Remember The Backlash Over Kim Kardashian's Shapewear Being Called "Kimono"? We Now Know What Went Down Behind The Scenes.

    "Foolishly and ignorantly, we never thought it would be a problem."

    Earlier this year, Kim Kardashian West found herself at the centre of controversy after announcing that her new shapewear brand would be called "Kimono".

    People immediately accused Kim of cultural appropriation, saying that they found her use of the name "tasteless", "awful", and "culturally offensive".

    @KimKardashian Absolutely tasteless and awful. You have ZERO respect to the Japanese culture, do you. What's wrong with you. I'm from Japan. For us, Kimono represents the beauty & elegance of the country's tradition. Your spandex underwear brand has nothing to do with it. I'm offended.

    In fact, things escalated to such a degree that the mayor of Kyoto even wrote a letter to Kim, asking her to seriously reconsider the name.

    After a week of backlash, Kim revealed that she'd taken the criticism on board and had decided to change the name of the brand. A month later she announced it would be renamed "Skims".

    However, the latest episode of Keeping Up with the Kardashians revealed exactly what went down behind-the-scenes when the backlash hit, and how Kim dealt with the criticism.

    Things began with Kim discussing the online backlash with Scott Disick. She told him: "They're saying I'm cultural appropriating."


    Defending herself, Kim added: "Who would ever think that I would want to do something that would be disrespectful?"

    The pair went on to address how much of a hit the business would take if they changed the name, since the "Kimono" logo had already been printed on "hundreds of thousands" of garments.


    Kim told Scott: "If I could just say, 'Change the name,' and it would be that easy then I would do it in a heartbeat." When Scott asked how many items were currently in production under the name "Kimono," Kim replied: "Hundreds of thousands".

    "We would lose, like, $10 million," Kim added.


    In her testimonial, Kim revealed that none of the retailers she'd met with had picked up on the problematic name, but added that the decision to call the brand "Kimono" was "foolish" and "ignorant".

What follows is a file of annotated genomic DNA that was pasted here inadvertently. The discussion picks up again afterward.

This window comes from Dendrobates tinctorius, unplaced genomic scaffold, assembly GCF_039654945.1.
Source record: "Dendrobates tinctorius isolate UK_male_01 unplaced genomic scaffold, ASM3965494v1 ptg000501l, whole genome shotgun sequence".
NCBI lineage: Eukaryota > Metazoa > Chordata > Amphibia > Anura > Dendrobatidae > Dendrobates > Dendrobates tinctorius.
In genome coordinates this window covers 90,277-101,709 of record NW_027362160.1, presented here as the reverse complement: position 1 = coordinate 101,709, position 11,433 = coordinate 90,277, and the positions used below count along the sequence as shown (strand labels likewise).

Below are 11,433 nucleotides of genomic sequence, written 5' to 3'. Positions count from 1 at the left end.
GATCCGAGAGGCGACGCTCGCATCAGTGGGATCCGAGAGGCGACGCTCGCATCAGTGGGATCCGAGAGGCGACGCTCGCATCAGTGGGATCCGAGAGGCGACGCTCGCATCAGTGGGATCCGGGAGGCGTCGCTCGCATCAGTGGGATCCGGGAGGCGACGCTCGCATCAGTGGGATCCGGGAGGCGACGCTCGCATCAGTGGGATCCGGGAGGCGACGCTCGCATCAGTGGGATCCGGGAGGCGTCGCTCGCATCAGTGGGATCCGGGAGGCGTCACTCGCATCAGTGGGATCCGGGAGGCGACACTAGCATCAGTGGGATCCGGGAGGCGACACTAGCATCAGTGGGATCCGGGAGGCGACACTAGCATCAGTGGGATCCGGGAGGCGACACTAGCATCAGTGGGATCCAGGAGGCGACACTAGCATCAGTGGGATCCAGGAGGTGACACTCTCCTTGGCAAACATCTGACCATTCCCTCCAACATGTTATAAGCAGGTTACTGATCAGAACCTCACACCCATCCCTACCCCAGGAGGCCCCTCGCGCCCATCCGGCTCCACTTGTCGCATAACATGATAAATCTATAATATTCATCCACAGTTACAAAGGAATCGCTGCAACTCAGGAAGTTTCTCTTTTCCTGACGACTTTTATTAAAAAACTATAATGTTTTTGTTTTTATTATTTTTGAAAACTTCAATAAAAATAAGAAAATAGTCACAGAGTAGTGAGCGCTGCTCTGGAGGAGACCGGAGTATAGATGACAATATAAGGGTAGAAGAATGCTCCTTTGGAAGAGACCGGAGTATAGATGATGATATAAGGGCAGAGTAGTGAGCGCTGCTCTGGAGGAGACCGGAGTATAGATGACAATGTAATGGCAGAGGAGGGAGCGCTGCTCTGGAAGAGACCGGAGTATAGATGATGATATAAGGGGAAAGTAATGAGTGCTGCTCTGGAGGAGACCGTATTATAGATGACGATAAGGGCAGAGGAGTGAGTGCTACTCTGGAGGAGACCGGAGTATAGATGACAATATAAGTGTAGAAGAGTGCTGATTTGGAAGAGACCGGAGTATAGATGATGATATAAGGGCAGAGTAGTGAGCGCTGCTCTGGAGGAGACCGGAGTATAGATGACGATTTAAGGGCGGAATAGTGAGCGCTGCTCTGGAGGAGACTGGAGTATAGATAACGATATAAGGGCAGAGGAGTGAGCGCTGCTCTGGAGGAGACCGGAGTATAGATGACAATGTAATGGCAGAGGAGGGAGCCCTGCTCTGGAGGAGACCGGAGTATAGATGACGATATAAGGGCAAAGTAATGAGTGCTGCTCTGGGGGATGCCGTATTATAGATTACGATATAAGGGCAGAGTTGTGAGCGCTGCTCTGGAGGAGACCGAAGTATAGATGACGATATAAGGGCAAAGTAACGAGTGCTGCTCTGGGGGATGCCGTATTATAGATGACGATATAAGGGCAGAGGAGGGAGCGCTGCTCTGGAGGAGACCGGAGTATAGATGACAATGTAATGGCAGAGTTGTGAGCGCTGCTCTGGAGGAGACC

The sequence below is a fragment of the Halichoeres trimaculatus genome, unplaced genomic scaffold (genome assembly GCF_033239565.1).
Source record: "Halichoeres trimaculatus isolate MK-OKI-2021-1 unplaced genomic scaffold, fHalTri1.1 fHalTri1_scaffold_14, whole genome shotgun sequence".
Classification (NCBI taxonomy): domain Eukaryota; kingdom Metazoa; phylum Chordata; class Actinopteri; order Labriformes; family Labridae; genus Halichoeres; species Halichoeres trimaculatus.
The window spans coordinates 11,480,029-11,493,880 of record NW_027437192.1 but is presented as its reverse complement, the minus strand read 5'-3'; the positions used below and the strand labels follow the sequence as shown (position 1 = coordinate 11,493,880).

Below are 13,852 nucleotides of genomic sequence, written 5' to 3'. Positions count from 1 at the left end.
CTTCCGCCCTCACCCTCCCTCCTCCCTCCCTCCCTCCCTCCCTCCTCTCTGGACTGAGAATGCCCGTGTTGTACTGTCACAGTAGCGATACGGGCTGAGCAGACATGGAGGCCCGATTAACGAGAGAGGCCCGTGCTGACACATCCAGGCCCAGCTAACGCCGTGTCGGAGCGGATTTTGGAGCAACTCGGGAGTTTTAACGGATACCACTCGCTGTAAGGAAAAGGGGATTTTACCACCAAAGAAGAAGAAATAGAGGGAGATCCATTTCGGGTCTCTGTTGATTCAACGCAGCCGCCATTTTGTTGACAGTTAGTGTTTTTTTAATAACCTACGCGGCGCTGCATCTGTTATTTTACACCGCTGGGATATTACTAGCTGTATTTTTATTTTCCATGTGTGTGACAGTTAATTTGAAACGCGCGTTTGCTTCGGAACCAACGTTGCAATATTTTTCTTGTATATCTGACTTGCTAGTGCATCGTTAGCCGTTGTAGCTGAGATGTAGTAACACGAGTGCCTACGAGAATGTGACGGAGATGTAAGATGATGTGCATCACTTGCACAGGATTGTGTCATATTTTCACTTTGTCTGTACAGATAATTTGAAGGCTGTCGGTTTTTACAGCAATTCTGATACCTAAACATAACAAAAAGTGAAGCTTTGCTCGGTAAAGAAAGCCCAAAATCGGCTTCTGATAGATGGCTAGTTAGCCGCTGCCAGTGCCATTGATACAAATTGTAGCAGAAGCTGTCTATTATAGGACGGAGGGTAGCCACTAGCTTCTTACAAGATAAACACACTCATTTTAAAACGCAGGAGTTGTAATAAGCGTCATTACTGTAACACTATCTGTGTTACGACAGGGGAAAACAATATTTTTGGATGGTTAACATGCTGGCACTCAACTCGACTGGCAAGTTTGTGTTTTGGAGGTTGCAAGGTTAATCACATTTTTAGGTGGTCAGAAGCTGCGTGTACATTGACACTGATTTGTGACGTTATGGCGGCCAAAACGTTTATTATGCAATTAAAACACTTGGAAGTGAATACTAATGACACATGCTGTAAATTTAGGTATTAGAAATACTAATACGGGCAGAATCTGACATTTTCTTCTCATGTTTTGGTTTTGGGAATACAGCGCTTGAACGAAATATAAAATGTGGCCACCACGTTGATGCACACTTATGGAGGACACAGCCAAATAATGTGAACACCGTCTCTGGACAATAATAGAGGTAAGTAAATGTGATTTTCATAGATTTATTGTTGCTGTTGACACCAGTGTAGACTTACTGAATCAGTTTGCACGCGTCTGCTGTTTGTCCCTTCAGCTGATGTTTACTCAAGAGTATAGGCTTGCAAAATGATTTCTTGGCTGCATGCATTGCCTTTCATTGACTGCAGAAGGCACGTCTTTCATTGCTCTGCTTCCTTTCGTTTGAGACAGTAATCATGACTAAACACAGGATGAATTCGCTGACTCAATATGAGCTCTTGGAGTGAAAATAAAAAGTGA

She said: "We brought the name to retailers. There was a lot of people that could have chimed in and said that they felt like this was not an appropriate brand name, and nobody did. Foolishly and ignorantly, we never thought it would be a problem."

    We then saw the moment Kim realised a letter from the mayor of Kyoto was circulating online, and she immediately called her publicist to talk the situation through.


    "I just saw the letter from the Mayor of Kyoto," Kim said. "I definitely want to take this really seriously." Her publicist responded: "I do think it's important to think about what he said."

    In her testimonial, Kim read a portion of the letter out loud: "Kimono is a traditional ethnic dress and truly symbolises sense of beauty, spirits, and value of Japanese."


    "Reading that letter, I felt an understanding," Kim went on. "I definitely did not want to disrespect a culture. That's not what the brand is even about. It's about inclusivity; it's about comfort. It's not about making people uncomfortable."


    Kim then met with her team to discuss potential new names for the brand. They came up with "KKW" — with the "W" standing for "Wear" — as well as "Kim Barely."


    But when somebody suggested "Skims," Kim put it to a vote and the majority of her team was in favour of the new name.


    "I have always loved the one-syllable names," she said of the new name in a testimonial. "I think they're really powerful, and it just rolls off the tongue. I'm extremely visual, so symmetrically it looks really cool. It's easy, it works, it flows. I just know that this is the right thing to do."


    The team then resolved to have new labels printed to cover the "Kimono" ones, while deciding to cut out and replace the labels entirely on mesh garments. They concluded that doing this would allow them to make the September launch deadline "by the skin of their teeth".


    Phew. All's well that ends well!

    Ellie Woodward is Celebrity and Entertainment Editor for BuzzFeed UK and is based in London.

    Contact Ellie Woodward at

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